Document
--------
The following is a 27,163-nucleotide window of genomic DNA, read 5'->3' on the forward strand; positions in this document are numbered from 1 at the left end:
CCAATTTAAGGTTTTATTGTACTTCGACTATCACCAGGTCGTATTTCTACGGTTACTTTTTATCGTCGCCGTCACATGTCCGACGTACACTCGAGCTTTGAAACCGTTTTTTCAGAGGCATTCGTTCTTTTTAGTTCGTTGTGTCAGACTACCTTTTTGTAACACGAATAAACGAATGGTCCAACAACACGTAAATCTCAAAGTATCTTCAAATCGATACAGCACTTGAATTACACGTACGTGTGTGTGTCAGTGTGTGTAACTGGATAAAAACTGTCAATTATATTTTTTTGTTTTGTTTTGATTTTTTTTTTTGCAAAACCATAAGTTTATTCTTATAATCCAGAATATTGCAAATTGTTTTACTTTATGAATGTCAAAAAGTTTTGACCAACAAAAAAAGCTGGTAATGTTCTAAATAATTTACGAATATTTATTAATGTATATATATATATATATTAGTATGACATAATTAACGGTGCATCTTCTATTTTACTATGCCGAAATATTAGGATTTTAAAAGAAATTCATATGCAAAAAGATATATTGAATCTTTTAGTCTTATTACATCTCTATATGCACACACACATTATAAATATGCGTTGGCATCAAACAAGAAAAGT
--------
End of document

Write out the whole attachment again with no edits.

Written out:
The following is a 27,163-nucleotide window of genomic DNA, read 5'->3' on the forward strand; positions in this document are numbered from 1 at the left end:
CCAATTTAAGGTTTTATTGTACTTCGACTATCACCAGGTCGTATTTCTACGGTTACTTTTTATCGTCGCCGTCACATGTCCGACGTACACTCGAGCTTTGAAACCGTTTTTTCAGAGGCATTCGTTCTTTTTAGTTCGTTGTGTCAGACTACCTTTTTGTAACACGAATAAACGAATGGTCCAACAACACGTAAATCTCAAAGTATCTTCAAATCGATACAGCACTTGAATTACACGTACGTGTGTGTGTCAGTGTGTGTAACTGGATAAAAACTGTCAATTATATTTTTTTGTTTTGTTTTGATTTTTTTTTTTGCAAAACCATAAGTTTATTCTTATAATCCAGAATATTGCAAATTGTTTTACTTTATGAATGTCAAAAAGTTTTGACCAACAAAAAAAGCTGGTAATGTTCTAAATAATTTACGAATATTTATTAATGTATATATATATATATATTAGTATGACATAATTAACGGTGCATCTTCTATTTTACTATGCCGAAATATTAGGATTTTAAAAGAAATTCATATGCAAAAAGATATATTGAATCTTTTAGTCTTATTACATCTCTATATGCACACACACATTATAAATATGCGTTGGCATCAAACAAGAAAAGT